Is “Being Green” The New Battle In The “Mommy Wars”?

Hot Trendy MamaI really hate the so-called “Mommy Wars.” I get it that every parent wants to think his or her way of parenting is best, and I get it that we wall make different choices (stay at home, work at home, or work outside of the home; stay with kids, nanny, daycare or child care; public or private school; soccer or not; fast food or not; whatever) but I don’t get criticizing somebody else for his or her parenting choice. We shouldn’t be fighting – we should be working together and celebrating our differences. (Okay, one caveat – you can criticize a parenting choice and take action if the choice is immediately harmful to child – such as leaving an infant in a hot car on a hot day).

I suppose it is hard to not criticize, because if somebody else’s choice is good, then it must be better than your choice, right? At least that is the thought process. And if your choice isn’t good (like working outside of the home and putting your kids in childcare), then it must be bad, and harmful to your kids. So then you are a bad parent. As a result, it is better to criticize the other parent’s choice as a preemptive strike because if you don’t, you will branded a bad parent.

Okay, ugh.

In any event, Clorox Green Works is launching a new ad campaign that, well, mocks eco fanatics for their “greenness.” Apparently, some survey found that women feel more pressure to be green (39%) than skinny (29%). So Green Works has come up with The Green Housewives who are parodies of eco green fanatics (all while shopping and consuming, which, is well, not very green but let’s set that aside for now). And, by the way, these Green Housewives don’t really know what they are talking about and their choices don’t seem particularly informed. Are they interested in being green to reduce energy consumption? Improve working conditions? Reduce exposure to toxic chemicals? Reduce plastic consumption? No, they are just eco fanatics spouting lots of buzzwords.

In any event, so now apparently we are pressuring one another to be a certain level of green and making one another feel guilty about our choices and their greenness or lack thereof. Will this be the new battle in the Mommy Wars?

I hope not. Certainly, peer pressure is a method to advance social change, and we need social change to improve. If social pressure can assist with reducing energy consumption, conserving natural resources, and improving health, safety and the environment, then, well, I am all for it. But that doesn’t mean I get to criticize somebody else’s choice that isn’t as green. It doesn’t have to be a war. I can simply lead by example without preaching.

I know that being green seems to lend itself to being “greener than thou” instead of educating, and it lends itself to media coverage that is fear mongering and a culture of denying oneself material goods. Unfortunately. Somehow we  need to change the dialogue so that being green is positive.

That being said, there still seems to be a fundamental misunderstanding that being green is more expensive. Being green seems to be a status symbol in certain circles – that you have a hybrid car, for example. But being green is not more expensive. That is really the myth that Clorox Green Works is selling.  Clorox Green Works is pushing, like all the cleaning companies do, the myth that you need several specialty cleaners to really get your house clean. And you don’t. You can clean your house with basic pantry staples that are LESS EXPENSIVE than buying any of the conventional cleaners or even the “greener” cleaners. Baking soda, vinegar, isopropyl alcohol, salt, lemons, hydrogen peroxide, cream of tarter – all LESS EXPENSIVE (significantly) than buying a glass cleaner, a counter cleaner, a tub & tile cleaner, a toilet bowl cleaner, etc.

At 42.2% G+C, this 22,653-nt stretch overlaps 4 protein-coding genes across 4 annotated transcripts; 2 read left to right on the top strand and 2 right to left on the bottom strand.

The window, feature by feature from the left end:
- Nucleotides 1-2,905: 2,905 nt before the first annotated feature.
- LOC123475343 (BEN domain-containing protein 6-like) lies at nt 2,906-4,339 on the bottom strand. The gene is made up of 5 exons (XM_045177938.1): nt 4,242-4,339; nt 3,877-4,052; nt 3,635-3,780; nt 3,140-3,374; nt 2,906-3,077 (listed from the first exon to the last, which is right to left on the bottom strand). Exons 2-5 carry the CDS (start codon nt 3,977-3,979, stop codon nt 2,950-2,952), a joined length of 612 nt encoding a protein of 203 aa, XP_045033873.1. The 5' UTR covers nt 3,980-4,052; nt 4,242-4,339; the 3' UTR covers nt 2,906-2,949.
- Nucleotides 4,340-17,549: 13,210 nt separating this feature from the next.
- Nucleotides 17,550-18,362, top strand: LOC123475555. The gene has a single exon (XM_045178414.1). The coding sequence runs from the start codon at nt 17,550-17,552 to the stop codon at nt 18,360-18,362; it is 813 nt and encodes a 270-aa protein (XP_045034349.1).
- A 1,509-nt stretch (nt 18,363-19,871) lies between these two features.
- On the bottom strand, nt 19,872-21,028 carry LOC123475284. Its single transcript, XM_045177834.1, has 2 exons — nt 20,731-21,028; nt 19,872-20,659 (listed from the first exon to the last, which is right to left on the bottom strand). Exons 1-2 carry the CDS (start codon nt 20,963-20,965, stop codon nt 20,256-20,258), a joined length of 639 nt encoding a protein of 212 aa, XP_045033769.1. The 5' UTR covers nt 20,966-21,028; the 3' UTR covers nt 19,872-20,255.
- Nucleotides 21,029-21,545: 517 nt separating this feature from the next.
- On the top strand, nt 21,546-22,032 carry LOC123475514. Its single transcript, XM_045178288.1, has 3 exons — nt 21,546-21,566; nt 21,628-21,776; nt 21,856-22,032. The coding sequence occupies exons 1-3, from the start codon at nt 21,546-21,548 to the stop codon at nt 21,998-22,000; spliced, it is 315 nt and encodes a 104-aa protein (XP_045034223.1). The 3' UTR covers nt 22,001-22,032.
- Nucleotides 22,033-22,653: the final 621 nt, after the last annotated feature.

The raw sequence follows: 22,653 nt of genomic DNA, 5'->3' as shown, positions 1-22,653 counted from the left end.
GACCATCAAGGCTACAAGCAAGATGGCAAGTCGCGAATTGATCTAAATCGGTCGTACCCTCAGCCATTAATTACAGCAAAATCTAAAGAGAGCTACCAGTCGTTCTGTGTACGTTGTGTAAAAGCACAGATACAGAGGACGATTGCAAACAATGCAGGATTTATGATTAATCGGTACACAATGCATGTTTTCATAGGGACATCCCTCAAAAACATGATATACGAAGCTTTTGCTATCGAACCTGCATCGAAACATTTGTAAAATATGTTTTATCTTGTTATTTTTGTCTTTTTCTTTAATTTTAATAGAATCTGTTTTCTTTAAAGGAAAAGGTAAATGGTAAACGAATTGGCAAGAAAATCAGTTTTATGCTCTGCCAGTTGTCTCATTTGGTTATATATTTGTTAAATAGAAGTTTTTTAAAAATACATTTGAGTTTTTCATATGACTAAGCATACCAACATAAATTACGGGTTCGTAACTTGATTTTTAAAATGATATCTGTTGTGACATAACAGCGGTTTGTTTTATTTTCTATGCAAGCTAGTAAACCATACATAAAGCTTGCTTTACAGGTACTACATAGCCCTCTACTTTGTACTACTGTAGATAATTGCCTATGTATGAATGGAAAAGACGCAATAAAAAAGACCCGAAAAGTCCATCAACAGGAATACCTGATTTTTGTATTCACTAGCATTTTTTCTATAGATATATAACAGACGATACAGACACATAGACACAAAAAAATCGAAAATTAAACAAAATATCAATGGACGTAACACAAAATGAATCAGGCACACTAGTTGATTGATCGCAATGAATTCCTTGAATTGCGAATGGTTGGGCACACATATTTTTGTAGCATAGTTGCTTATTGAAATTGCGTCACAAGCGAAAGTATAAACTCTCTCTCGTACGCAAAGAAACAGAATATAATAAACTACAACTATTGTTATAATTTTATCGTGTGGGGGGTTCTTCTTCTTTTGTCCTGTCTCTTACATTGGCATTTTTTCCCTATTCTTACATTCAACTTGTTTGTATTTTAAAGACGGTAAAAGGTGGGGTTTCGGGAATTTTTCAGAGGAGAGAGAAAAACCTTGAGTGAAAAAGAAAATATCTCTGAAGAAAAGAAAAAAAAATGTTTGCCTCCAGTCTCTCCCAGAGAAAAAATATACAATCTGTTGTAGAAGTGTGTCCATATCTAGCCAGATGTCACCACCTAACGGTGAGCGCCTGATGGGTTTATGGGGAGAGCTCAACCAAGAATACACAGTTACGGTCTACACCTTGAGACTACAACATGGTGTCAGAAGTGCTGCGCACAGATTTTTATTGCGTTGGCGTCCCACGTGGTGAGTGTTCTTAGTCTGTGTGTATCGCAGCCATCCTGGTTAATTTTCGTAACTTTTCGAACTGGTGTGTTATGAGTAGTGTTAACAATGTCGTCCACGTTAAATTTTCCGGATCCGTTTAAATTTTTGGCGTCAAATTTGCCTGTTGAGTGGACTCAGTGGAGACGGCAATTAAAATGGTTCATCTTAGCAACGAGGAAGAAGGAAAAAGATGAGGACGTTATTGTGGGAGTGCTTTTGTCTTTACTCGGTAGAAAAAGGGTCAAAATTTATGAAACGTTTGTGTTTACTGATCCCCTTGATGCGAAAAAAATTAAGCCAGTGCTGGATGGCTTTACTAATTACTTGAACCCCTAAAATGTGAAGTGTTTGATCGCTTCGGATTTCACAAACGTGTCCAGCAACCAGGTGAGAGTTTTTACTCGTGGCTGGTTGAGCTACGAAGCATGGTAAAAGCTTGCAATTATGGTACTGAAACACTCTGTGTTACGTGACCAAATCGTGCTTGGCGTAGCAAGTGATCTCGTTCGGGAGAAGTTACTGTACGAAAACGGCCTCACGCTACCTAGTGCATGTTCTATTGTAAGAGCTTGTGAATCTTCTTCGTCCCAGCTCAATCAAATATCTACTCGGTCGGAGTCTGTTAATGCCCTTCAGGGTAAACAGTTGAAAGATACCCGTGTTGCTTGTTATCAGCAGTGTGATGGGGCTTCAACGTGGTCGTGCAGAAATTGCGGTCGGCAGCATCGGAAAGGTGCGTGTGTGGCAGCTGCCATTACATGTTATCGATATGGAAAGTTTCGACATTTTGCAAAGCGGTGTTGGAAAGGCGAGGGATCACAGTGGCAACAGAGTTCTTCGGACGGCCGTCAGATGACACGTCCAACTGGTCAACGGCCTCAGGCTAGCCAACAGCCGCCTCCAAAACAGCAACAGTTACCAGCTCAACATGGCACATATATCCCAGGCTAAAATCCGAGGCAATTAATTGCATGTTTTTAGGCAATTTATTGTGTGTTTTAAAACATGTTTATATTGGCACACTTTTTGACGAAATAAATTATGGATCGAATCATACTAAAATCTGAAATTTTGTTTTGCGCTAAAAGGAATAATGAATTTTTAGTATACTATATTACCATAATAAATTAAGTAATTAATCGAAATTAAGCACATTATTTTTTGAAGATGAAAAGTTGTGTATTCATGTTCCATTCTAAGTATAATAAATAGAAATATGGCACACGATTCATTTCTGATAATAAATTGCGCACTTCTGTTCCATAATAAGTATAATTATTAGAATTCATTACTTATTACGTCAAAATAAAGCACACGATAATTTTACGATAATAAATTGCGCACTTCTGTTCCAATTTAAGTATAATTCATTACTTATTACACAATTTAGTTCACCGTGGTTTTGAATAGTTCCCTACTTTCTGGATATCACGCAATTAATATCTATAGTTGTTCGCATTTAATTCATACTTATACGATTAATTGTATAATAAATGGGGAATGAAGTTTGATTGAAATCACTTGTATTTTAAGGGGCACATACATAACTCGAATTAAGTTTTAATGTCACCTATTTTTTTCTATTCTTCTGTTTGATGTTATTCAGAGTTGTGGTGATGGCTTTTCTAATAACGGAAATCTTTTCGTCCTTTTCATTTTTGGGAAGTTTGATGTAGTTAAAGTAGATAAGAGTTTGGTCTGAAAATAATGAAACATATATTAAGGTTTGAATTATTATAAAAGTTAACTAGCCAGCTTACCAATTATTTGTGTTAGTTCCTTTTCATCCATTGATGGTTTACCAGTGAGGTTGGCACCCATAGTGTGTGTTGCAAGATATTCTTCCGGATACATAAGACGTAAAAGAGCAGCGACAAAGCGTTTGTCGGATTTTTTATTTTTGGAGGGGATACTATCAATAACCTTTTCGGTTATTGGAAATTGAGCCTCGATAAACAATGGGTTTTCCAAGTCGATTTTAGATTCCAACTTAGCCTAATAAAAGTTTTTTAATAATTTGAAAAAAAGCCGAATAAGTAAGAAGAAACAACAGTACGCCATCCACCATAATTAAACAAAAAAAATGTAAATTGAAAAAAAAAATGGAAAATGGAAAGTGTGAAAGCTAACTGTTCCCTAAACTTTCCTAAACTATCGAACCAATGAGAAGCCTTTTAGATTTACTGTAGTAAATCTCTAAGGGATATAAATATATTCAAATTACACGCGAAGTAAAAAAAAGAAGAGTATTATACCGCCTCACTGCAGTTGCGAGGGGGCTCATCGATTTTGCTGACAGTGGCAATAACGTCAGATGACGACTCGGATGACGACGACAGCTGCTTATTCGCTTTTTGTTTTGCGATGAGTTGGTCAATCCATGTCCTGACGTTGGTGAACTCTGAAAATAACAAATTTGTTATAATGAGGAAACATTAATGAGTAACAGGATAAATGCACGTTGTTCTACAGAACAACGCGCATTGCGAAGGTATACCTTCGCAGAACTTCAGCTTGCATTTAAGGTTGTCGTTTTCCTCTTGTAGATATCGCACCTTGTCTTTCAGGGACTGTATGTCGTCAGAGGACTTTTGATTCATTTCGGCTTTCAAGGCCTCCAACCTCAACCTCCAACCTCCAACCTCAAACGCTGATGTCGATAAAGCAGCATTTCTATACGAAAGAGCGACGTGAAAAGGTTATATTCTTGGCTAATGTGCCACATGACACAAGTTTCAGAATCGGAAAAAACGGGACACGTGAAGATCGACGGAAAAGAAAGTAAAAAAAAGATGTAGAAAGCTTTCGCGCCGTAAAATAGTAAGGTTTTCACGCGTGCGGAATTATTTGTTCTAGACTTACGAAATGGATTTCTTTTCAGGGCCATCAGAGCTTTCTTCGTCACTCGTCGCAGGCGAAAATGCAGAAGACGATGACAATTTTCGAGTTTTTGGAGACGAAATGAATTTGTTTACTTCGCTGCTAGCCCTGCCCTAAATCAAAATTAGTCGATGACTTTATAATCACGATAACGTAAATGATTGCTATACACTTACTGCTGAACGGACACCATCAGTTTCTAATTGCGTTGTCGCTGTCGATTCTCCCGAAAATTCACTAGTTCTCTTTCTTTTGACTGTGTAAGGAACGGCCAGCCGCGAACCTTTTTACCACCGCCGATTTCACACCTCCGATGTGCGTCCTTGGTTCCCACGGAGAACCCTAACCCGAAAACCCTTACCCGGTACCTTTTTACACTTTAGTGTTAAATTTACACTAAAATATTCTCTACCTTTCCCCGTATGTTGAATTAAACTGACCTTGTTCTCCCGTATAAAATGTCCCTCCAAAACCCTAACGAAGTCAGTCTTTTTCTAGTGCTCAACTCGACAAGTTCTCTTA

Also, saving energy – less expensive. You will save money if you set your thermostat so as to reduce the amount of heat or air conditioning needed.

Granted, clothing and food items may be more expensive – but to be honest, being green isn’t about buying new stuff all the time, it is about making do with what you got. So you make do with your sheets, blankets, clothing, etc. If you do  need to replace and aren’t into buying recycled items, even the big box retailers have options for organic, fair trade, etc. items.

Food is probably the one place where it tends to be more expensive – if you are comparing to buying conventional goods to organic goods at a super market. Studies, however, show that many Americans eat out regularly – often convenience foods. Those convenience foods are expensive, and you can reduce your total food costs if you cook at home with organic over eating out. And we tend to by food in convenience packaging (single serve apple sauce, for example). Buying in bulk can significantly reduce food costs. Also, growing your own (even in containers if you are in an apartment) can be less expensive.

So let’s forget the battle of the green in the Mommy Wars. But if you want to know how easy it is to clean with baking soda, or to use rags instead of paper towels, or how I haven’t broken my glass bottle in 2 years, I’m happy to talk about.